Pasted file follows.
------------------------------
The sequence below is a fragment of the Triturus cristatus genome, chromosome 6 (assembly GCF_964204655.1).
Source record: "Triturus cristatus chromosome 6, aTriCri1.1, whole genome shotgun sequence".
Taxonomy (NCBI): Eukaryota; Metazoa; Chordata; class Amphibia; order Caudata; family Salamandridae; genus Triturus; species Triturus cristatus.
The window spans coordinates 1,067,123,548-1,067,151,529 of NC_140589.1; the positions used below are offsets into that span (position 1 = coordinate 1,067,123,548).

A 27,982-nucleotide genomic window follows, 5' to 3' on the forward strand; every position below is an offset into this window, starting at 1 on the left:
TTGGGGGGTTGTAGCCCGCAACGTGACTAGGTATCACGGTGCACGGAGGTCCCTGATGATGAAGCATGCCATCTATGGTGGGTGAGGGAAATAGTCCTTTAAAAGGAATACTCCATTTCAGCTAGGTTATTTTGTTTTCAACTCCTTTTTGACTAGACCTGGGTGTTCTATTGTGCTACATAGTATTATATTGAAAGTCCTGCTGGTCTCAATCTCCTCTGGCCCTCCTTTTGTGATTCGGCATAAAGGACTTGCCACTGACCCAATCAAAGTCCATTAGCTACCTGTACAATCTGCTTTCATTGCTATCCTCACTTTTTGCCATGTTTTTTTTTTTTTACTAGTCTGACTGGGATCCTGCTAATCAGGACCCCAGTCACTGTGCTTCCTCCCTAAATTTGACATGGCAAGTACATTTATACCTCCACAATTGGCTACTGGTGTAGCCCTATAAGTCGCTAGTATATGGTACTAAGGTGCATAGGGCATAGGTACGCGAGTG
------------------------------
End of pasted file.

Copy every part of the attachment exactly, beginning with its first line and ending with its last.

The sequence below is a fragment of the Triturus cristatus genome, chromosome 6 (assembly GCF_964204655.1).
Source record: "Triturus cristatus chromosome 6, aTriCri1.1, whole genome shotgun sequence".
Taxonomy (NCBI): Eukaryota; Metazoa; Chordata; class Amphibia; order Caudata; family Salamandridae; genus Triturus; species Triturus cristatus.
The window spans coordinates 1,067,123,548-1,067,151,529 of NC_140589.1; the positions used below are offsets into that span (position 1 = coordinate 1,067,123,548).

A 27,982-nucleotide genomic window follows, 5' to 3' on the forward strand; every position below is an offset into this window, starting at 1 on the left:
TTGGGGGGTTGTAGCCCGCAACGTGACTAGGTATCACGGTGCACGGAGGTCCCTGATGATGAAGCATGCCATCTATGGTGGGTGAGGGAAATAGTCCTTTAAAAGGAATACTCCATTTCAGCTAGGTTATTTTGTTTTCAACTCCTTTTTGACTAGACCTGGGTGTTCTATTGTGCTACATAGTATTATATTGAAAGTCCTGCTGGTCTCAATCTCCTCTGGCCCTCCTTTTGTGATTCGGCATAAAGGACTTGCCACTGACCCAATCAAAGTCCATTAGCTACCTGTACAATCTGCTTTCATTGCTATCCTCACTTTTTGCCATGTTTTTTTTTTTTTACTAGTCTGACTGGGATCCTGCTAATCAGGACCCCAGTCACTGTGCTTCCTCCCTAAATTTGACATGGCAAGTACATTTATACCTCCACAATTGGCTACTGGTGTAGCCCTATAAGTCGCTAGTATATGGTACTAAGGTGCATAGGGCATAGGTACGCGAGTG